So, as our esteemed contributor Brian Monteith asks on this page, what might 2011 hold? It is, as he suggests, difficult not to be pessimistic when the noose is slowly tightening around public spending. Some people have a vested interest in taking the "glass half-empty" view of prospects - not, let us emphasise, The TESS. Education Secretary Michael Russell, on the other hand, has a political interest in being a "glass half-full" man and cheerfully urges us this week to eschew "negativity" (p5).
If only we could. This is not a matter of abstruse economics: some people are going to get hurt. As we have previously reported, chartered teachers could become an endangered species, supply teachers may be booted to the bottom of the salary scale and probationer teachers face more uncertainty in the jobs market than the Government would like us to believe. As we reported at the end of the year, job opportunities for nursery teachers are vanishing like snow off a dyke. And, as we report this week (p1, 3), secondary teachers of English and maths have to cope with larger classes in early secondary, while teachers on conserved salaries could lose as much as pound;13,000.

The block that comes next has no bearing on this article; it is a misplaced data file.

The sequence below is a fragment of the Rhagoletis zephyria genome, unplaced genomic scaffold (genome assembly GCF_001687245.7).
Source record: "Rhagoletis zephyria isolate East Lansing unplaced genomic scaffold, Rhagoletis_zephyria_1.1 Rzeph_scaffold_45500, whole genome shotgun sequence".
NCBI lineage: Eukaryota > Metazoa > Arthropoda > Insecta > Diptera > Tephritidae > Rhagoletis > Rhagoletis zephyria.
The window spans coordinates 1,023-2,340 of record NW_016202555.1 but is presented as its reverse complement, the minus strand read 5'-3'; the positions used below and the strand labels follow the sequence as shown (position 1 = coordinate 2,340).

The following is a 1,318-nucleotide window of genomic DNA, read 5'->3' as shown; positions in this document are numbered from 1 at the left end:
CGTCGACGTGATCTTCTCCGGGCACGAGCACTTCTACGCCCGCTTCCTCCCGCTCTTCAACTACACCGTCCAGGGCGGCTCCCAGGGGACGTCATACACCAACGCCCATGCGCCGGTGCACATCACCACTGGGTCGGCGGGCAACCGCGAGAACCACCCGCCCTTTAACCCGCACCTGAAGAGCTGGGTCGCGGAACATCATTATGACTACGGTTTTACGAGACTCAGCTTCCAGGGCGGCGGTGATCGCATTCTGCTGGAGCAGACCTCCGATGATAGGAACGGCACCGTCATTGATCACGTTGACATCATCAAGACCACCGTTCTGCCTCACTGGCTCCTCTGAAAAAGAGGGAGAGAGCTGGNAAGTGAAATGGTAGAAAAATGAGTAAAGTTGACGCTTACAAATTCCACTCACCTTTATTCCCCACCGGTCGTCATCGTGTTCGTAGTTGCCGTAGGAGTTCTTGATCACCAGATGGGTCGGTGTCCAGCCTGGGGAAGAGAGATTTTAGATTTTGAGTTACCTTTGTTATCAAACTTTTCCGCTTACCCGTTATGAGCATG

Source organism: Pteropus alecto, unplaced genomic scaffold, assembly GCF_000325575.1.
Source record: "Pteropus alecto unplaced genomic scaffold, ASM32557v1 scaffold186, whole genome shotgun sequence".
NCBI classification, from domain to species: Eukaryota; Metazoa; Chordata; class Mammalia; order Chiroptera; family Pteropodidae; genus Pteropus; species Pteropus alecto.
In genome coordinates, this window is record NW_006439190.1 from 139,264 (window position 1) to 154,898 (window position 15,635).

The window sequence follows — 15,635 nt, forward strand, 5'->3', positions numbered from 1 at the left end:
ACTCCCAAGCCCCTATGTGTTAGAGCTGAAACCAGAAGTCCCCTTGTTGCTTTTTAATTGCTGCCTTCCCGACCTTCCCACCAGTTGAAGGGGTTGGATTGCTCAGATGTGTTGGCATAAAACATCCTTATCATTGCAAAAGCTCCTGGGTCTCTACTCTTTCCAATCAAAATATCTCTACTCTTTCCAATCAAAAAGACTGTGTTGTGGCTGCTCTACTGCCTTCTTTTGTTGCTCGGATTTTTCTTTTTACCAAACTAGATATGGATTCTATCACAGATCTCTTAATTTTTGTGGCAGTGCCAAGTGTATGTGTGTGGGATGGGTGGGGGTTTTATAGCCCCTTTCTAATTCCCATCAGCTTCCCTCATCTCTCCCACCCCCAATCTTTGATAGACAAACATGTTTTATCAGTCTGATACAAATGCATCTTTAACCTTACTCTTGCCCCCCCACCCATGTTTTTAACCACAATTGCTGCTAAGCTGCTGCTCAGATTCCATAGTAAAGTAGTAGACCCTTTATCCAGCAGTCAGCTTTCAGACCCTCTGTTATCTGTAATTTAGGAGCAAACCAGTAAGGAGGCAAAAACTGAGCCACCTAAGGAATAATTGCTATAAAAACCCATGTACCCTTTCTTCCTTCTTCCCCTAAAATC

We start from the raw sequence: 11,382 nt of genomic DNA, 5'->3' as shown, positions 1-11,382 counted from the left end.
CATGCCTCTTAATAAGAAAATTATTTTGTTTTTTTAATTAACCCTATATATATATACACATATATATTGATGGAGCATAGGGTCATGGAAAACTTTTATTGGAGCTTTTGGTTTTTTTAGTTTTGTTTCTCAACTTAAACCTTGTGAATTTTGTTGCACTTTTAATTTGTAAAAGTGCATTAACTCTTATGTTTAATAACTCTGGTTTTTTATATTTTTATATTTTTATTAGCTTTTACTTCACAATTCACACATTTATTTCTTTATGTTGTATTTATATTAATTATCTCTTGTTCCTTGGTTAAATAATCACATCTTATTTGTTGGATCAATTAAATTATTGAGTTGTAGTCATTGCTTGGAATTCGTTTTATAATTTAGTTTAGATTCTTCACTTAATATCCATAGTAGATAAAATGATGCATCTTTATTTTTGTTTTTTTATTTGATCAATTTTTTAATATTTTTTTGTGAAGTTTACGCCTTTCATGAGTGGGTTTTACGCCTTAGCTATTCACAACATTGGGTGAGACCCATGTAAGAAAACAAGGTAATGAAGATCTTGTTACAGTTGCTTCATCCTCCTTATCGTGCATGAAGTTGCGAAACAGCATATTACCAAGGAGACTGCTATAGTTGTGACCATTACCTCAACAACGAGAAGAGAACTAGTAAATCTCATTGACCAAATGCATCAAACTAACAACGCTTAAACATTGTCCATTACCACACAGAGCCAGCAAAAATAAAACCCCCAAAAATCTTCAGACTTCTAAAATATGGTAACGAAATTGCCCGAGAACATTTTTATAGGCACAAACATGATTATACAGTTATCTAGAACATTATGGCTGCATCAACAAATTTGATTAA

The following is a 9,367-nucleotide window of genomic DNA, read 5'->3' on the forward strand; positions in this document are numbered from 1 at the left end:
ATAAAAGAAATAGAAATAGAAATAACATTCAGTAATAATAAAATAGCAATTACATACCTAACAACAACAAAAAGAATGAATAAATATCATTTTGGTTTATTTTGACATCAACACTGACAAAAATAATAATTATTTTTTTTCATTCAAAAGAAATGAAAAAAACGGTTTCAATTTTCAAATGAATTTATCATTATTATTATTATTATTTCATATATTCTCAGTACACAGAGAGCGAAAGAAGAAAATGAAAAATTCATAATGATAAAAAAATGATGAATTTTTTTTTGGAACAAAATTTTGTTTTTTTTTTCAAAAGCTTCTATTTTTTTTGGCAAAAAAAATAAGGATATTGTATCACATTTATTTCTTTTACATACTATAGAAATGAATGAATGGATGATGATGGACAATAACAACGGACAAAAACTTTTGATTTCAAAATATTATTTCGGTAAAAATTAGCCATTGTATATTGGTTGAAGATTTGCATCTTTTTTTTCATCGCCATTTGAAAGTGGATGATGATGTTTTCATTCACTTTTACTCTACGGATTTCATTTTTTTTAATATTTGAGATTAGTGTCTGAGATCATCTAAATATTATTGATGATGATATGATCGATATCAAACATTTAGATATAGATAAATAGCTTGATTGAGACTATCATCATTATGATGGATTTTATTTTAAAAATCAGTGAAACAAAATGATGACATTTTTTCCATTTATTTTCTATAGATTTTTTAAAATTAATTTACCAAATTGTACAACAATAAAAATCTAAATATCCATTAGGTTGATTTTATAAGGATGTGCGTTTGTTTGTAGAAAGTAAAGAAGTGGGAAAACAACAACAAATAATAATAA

The reason we have couched some of these prospects in tentative terms is, of course, because there will be a Scottish general election in May. In reality, however, whichever party (or parties) takes power thereafter will have to confront the same issues and set out their own spending priorities. In extraordinary times, extraordinary things can happen. If the SNP and Labour are now committed to a single police force and to reducing the number of health boards, it is difficult to reconcile that with retaining 32 authorities in charge of education - especially since reducing costs and duplication is now at such a premium. Hold on for a bumpy ride - and Happy New Year.
Neil Munro, editor of the year (business and professional magazine) 2009.